Coming from a nation that is inordinately fond of raking up its past, particularly the more glorious accounts, I wasn’t too impressed with an article by Stephen Fry in the New York Times on July 1st giving a thumbs up to Monarchy versus Presidency. The part I agreed with was the one pointing out the plus points of the monarchic system which, in the UK at least, has managed to keep its head above water even when the rest of the ship is sinking (and there have been many such instances both in the past and in the present); and no doubt there will be many more instances in future too!
I must admit that the image of Trump walking backwards out of someone else’s throne room was a delight. There is a decided contrast between a 92-year old lady who has dedicated herself to her country through thick and thin. She never promised to make Britain ‘great’ again because I have no doubt that she has never believed that it has not been so. On the other hand, the ‘democratically’ elected ‘wunderkind’ in the White House speaks about the US as if it’s limping along on its hind legs waiting for a motorised mobility contraption to come along and give it an uplift. Sometimes his declarations sound as if he is announcing his ideas and himself as the ‘best things since sliced bread.’ It just fails short of the mark.
Sad as it seems, the ‘greatest’ nation in the world has at its helm someone who has a limited grasp of the ROW (rest of the world). Whoever strokes him is ‘wonderful’; whoever criticises him is ‘dumb’. It’s an example of what the French aptly term ‘il faut gratter’; in other words ‘it is necessary to scratch’ or ‘ you scratch my back and I’ll scratch yours’.
This phenomenon is well-known and acknowledged in countries like ours under the term ‘chakarry’ or ‘chicanery’, for which we were so roundly criticised by the first American ‘developers’. We were soundly criticised for our habit of flattery and offering ‘fragrant grease’: these were the bad habits that were holding Nepal back, preventing our development, we were urged to drop our ‘affiliation norms’ and take up the flag of ‘achievement’. We were, at one time, all besotted with N aff and N ach.
So many seminars in luxury hotels and ‘whoopee’ sometimes in exotic countries where we could be trained and moulded into ‘achievers’. And what has all this training done for us?
Our young people leave in droves, the farming sector sells more and more arable land each day for building. Once we exported grains of high quality, now we import them. Our fruit comes in packs that feel like plasticine, not from our own fields but from those elsewhere, no names, no pack drill.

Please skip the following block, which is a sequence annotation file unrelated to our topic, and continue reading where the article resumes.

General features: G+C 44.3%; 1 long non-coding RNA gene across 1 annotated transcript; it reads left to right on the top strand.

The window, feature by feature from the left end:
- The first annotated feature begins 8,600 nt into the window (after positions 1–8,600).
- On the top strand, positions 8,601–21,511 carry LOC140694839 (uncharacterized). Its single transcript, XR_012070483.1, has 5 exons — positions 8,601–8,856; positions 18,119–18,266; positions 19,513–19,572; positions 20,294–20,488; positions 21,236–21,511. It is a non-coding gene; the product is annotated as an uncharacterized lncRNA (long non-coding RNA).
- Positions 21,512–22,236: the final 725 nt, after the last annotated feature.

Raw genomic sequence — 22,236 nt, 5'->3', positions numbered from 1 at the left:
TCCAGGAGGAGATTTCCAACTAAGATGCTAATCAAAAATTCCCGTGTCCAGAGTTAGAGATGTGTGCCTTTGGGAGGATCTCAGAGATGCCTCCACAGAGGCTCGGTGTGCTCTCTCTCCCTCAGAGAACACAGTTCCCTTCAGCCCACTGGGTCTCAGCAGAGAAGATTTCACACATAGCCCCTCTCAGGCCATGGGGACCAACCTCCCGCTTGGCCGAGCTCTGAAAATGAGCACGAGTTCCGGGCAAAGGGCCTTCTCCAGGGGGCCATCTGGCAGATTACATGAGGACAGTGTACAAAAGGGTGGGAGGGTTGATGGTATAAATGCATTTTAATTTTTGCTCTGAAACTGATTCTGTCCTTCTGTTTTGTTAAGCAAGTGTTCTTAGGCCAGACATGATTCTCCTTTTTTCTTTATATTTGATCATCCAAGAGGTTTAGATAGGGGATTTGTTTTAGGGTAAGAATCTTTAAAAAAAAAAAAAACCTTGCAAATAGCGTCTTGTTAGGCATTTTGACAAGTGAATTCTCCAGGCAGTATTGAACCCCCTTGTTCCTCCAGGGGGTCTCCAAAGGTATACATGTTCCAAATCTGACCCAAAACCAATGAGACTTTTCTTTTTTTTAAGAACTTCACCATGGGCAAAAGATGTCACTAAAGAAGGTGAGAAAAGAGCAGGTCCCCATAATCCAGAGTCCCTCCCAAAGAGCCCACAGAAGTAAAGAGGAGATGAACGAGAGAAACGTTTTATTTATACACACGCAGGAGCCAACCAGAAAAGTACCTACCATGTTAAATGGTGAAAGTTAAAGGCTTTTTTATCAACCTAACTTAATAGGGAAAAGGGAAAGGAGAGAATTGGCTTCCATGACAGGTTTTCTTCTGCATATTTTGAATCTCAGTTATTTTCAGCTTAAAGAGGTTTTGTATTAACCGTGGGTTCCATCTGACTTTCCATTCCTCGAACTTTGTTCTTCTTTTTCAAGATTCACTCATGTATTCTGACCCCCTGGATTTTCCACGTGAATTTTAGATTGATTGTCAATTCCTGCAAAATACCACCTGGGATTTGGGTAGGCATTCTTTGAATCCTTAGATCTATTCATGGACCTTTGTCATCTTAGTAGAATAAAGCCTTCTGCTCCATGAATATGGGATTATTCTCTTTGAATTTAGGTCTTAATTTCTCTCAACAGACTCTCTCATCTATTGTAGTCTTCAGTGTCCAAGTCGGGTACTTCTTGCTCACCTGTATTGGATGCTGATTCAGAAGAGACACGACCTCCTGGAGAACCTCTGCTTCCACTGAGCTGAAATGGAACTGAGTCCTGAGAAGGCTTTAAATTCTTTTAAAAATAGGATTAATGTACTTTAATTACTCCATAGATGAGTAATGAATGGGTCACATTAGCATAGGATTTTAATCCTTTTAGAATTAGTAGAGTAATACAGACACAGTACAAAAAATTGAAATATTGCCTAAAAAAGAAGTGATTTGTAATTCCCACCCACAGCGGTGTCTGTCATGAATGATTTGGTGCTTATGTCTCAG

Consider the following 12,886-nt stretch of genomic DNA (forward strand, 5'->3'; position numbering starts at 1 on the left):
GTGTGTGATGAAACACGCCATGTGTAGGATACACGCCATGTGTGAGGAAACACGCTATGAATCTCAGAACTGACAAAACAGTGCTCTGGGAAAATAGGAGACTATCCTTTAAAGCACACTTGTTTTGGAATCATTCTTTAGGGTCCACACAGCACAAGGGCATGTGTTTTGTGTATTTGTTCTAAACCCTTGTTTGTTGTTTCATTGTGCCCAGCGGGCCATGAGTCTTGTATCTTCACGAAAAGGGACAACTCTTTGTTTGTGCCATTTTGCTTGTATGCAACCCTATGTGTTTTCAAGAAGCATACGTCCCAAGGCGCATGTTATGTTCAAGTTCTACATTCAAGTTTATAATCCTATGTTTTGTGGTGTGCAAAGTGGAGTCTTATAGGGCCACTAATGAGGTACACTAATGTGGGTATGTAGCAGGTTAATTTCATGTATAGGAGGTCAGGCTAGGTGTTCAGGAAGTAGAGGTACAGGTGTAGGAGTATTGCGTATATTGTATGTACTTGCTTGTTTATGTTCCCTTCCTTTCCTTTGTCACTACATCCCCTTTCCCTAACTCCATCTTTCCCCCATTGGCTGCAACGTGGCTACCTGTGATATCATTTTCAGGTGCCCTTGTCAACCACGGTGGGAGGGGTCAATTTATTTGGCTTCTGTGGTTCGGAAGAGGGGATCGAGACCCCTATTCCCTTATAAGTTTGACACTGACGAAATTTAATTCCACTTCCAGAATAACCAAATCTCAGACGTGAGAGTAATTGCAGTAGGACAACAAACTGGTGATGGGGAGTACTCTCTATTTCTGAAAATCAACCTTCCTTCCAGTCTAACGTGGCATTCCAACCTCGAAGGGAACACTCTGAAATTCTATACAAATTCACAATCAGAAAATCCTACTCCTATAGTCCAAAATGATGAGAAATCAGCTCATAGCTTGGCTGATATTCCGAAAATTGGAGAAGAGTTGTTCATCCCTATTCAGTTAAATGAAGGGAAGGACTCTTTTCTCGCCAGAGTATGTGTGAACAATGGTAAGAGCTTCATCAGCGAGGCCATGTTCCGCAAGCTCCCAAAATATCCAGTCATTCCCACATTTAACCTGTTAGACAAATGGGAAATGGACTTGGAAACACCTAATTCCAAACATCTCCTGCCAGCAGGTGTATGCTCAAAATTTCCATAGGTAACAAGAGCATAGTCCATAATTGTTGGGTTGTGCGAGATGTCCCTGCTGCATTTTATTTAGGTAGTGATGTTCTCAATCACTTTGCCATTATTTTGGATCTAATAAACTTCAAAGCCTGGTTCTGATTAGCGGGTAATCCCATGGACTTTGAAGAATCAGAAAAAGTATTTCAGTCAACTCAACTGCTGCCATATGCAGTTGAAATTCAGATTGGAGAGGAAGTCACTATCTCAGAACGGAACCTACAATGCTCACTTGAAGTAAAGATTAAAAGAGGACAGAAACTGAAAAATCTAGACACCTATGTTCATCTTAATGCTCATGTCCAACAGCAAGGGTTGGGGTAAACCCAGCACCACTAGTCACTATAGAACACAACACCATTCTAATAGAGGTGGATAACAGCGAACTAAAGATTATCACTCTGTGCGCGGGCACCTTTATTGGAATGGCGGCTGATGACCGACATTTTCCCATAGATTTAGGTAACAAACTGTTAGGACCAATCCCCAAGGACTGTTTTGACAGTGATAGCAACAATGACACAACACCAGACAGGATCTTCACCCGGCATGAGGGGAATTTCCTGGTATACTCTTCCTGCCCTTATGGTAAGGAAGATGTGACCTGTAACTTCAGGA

Is all this because our young do not like hard work? I doubt it, the places they work in abroad are much harder ‘workshops’ than the fields and forests of Nepal. The exodus could have been triggered by the ‘People’s War’, the Maoists are so proud of! How proud are their leaders now of the infrastructure destroyed. Now they can blame the 2015 earthquake, but in the interior it seems as if the earthquake finished the swathe of destruction the People’s War started.
It’s now time for us to make a comparison between the ‘development’ formulae shoved down our throats for the last 50 years and the origins of these mantra. It seems as if the ‘great saviour’ of the ‘Free World’ is not prepared to maintain freedom under threat, which would have been the greatest test of its validity. Now the drawbridge is well and truly closed and we have only to wait and observe how well the ‘defenders’ of human rights and freedoms can defend us all and get it opened again.
On the Statue of Liberty Emma Lazarus’ poem, The ‘New Colossus’ is inscribed on a plaque, an invitation to send, the tired, poor, and the hungry to a land of opportunity for them. It doesn’t say ‘send your best athletes, actors, scientists, doctors; any one you have who does things better than anyone else and we will make them rich. They may only be serving their countries now, but here they can serve themselves and preach ‘democracy’ to the ROW.’
To be fair, for decades, the USA kept up its side of the bargain.
As children we used to look secretly at a book at the very back of our parents’ bookshelves. It was a book of black and white photographs but hardly of the coffee table type. It was book of ‘limited distribution’ put together by the military information units responsible for recording the atrocities of WW2 concentration camps. Its title was ‘Lest We Forget’ and it was designed to ensure we never did so that such atrocities would never happen again. And thus, we children vowed in the silent reaches of our minds and spirits, tears in our eyes at the sight of babies ‘baked to dust’ in gas ovens that such atrocities would not happen again, not in our time!
That was 1945 and here we are in 2017 and such incidents have never stopped happening. The Rwandan genocide strikes one as an alarming example of man’s inhumanity. In the name of religions children have been sacrificed always; and we still render infants to the screaming ‘Moloch’ of bombs and bombers, poison gas and, at the end of it all when all systems are down, starvation. From the shores of the Mediterranean to the heights of the Hindu Kush, people pick up their children and run. As I write more and more borders close against them. Every face that looks a little different is a terrorist. So, we all begin to run, and run and run until there is nowhere else for us to go! So we’ll have to sit down and wait for death. Humanity, the great, compassionate horde of philosophers, poets, inventors, musicians, creators, we think, of beauty, has finally sunk so low that we have become ‘death’, which some among us believe is a ticket to paradise. Is it?